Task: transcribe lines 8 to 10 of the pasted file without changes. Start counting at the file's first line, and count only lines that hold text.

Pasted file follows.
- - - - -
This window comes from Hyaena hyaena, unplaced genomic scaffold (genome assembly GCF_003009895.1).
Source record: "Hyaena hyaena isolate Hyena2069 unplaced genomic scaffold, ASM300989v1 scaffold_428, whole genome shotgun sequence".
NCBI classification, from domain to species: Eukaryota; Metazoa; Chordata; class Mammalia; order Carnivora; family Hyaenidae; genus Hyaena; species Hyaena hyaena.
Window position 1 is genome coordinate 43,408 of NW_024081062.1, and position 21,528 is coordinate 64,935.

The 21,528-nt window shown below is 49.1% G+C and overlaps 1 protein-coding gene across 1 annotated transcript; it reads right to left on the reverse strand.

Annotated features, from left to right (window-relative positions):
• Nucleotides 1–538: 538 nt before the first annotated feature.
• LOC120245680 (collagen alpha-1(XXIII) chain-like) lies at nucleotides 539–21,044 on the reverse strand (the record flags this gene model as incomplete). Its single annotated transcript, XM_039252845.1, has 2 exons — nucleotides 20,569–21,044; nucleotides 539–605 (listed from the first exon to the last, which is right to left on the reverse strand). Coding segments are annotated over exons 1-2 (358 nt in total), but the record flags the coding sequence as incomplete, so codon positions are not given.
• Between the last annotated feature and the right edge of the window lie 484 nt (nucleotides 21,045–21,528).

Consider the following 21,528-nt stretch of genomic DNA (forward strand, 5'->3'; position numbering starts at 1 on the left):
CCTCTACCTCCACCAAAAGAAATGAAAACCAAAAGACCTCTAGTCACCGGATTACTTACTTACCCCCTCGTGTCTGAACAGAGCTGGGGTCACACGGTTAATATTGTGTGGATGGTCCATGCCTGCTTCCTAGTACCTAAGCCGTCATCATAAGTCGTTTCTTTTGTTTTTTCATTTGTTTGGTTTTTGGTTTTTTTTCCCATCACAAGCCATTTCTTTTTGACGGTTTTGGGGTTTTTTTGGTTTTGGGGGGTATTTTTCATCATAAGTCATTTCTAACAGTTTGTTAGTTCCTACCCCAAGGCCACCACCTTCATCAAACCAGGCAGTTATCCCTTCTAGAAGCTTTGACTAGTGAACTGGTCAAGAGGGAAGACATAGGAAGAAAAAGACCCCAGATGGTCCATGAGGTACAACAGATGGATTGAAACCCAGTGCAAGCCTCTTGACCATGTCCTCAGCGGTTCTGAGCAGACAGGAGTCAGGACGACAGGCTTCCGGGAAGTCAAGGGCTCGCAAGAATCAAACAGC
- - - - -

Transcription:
• LOC120245680 (collagen alpha-1(XXIII) chain-like) lies at nucleotides 539–21,044 on the reverse strand (the record flags this gene model as incomplete). Its single annotated transcript, XM_039252845.1, has 2 exons — nucleotides 20,569–21,044; nucleotides 539–605 (listed from the first exon to the last, which is right to left on the reverse strand). Coding segments are annotated over exons 1-2 (358 nt in total), but the record flags the coding sequence as incomplete, so codon positions are not given.
• Between the last annotated feature and the right edge of the window lie 484 nt (nucleotides 21,045–21,528).

Consider the following 21,528-nt stretch of genomic DNA (forward strand, 5'->3'; position numbering starts at 1 on the left):